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Fast Food Gourmet, Inc. v. Little Lady Foods

April 20, 2007


The opinion of the court was delivered by: Marvin E. Aspen, District Judge


Plaintiff, Fast Food Gourmet, Inc. ("FFGI"), sued Defendants, Little Lady Foods, Inc. ("LLF") and Kraft Foods Global, Inc. ("Kraft"), alleging misappropriation of trade secrets against both Defendants, breach of contract against LLF, and unjust enrichment against Kraft. Before us is Defendant LLF's motion to dismiss Count III of Plaintiff's Second Amended Complaint under Fed. R. Civ. P. 12(b)(6) for failure to state a claim. For the reasons set forth below, we deny the motion.


Plaintiff FFGI possessed trade secrets related to "the making of a unique stone hearth oven thin crust frozen pizza." (Sec. Am. Compl. ¶ 3.) These trade secrets enabled it to mass produce various "artisan quality" frozen pizzas with a unique crust. (Id.) Plaintiff contracted with other entities, known in the industry as "co-packers," that had the facilities needed to house the equipment and ingredients used in making frozen pizzas in bulk and that actually produced the pizzas. (Sec. Am. Compl. ¶ 4.) In short, the co-packers functioned as a contracted manufacturing arm of FFGI. (Id.)

On or about August 23, 2002, FFGI entered into a co-packing relationship with Defendant LLF, pursuant to a "Private Label Production Agreement" ("Agreement"), which included provisions to protect FFGI's trade secrets and other confidential information. (Sec. Amend. Compl. ¶¶ 8-9.) FFGI moved itsequipment into LLF's facilities and provided documents marked confidential, which identified FFGI trade secrets such as formulas, recipes, techniques, methods, processes, and specifications used in making Plaintiff's pizza, particularly its unique pizza crust. (Id.) LLF began manufacturing pizzas for Plaintiff shortly thereafter. ( Id. at ¶ 11.)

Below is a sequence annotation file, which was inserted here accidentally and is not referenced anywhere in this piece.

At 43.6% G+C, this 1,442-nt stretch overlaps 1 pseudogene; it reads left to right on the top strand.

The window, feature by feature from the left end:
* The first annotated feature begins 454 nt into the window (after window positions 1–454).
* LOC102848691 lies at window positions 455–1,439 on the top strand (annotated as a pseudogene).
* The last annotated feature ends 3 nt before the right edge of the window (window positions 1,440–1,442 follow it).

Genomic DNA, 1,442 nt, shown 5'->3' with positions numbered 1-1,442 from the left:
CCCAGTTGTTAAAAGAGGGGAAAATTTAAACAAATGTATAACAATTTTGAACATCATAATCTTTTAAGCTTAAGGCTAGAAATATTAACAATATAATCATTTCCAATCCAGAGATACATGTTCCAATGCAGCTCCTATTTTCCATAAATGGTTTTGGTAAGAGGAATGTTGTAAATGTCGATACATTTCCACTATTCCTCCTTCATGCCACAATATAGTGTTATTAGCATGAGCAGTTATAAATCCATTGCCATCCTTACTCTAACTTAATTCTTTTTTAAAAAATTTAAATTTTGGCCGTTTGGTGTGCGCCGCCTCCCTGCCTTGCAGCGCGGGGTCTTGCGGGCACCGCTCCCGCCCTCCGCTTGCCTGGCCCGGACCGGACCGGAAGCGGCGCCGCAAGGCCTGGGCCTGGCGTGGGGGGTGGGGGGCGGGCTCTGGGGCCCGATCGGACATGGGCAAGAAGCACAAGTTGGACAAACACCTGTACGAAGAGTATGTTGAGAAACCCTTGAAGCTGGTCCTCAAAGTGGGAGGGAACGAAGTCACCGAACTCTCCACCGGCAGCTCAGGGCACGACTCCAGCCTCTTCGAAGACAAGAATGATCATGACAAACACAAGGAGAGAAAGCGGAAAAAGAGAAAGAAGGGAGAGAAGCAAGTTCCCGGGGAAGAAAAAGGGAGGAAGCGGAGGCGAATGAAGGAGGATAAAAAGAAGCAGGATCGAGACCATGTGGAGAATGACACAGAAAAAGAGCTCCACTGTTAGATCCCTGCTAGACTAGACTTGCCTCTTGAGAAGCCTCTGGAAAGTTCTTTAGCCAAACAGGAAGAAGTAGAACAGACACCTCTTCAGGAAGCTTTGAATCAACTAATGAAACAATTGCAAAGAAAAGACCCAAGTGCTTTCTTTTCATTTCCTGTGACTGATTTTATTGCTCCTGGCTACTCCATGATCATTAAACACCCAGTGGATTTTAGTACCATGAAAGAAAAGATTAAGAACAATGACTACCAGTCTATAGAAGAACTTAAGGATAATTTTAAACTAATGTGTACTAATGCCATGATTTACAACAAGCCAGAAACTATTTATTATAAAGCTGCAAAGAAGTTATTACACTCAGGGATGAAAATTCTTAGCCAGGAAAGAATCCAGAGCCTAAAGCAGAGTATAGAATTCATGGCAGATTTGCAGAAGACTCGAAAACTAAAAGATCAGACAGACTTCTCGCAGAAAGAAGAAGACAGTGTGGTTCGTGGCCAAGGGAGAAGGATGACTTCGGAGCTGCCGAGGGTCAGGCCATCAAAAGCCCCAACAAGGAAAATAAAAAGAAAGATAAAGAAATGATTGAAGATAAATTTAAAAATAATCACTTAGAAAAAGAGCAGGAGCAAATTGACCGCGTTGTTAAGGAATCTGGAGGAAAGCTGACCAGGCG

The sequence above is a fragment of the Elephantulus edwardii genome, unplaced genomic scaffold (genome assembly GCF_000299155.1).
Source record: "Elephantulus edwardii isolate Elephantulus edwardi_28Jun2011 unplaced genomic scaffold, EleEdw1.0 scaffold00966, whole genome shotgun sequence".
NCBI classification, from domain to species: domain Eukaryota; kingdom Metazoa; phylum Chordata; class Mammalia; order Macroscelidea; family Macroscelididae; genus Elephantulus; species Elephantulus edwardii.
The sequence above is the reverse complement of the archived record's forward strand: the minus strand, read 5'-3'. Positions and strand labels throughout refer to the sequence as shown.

At some point, Plaintiff alleges, LLF disclosed its trade secrets to Defendant Kraft and used Plaintiff's equipment line to develop, for Kraft, a pizza having the same or substantially the same crusts as those made on behalf of Plaintiff. (Sec. Amend. Compl. ¶ 13.) LLF tried to conceal this activity by denying Plaintiff access to its own equipment and LLF's manufacturing floor for months, during which it developed a prototype pizza using Plaintiff's equipment and trade secrets. (Id. ¶¶ 13-14.) Subsequently, LLF acquired for itself or for Kraft equipment similar to that provided by Plaintiff and installed it in another plant where it began mass-manufacturing pizzas or crusts for Kraft utilizing Plaintiff's protected "crust-making methodology." (Id. at ¶¶ 14, 16.)

FFGI's Complaint sets forth four counts: Count I, misappropriation of trade secrets, against LLF; Count II, misappropriation of trade secrets, against Kraft; Count III, breach of contract, against LLF; and Count IV, unjust enrichment, against Kraft.


The purpose of a motion to dismiss under Rule 12(b)(6) is to decide the adequacy of the complaint, not the merits of the case. Gibson v. City of Chicago, 910 F.2d 1510, 1520 (7th Cir. 1990). In considering a motion to dismiss, we must accept all well-pleaded allegations in the complaint as true and draw all reasonable inferences in the plaintiff's favor. MCM Partners, Inc. v. Andrews-Bartlett & Assoc., Inc., 62 F.3d 967, 972 (7th Cir. 1995). Therefore, a complaint should not be dismissed "unless it appears beyond doubt that the plaintiff can prove no set of facts in support of his claim which would entitle him to relief." Conley v. Gibson, 355 U.S. 41, 45-46 (1957).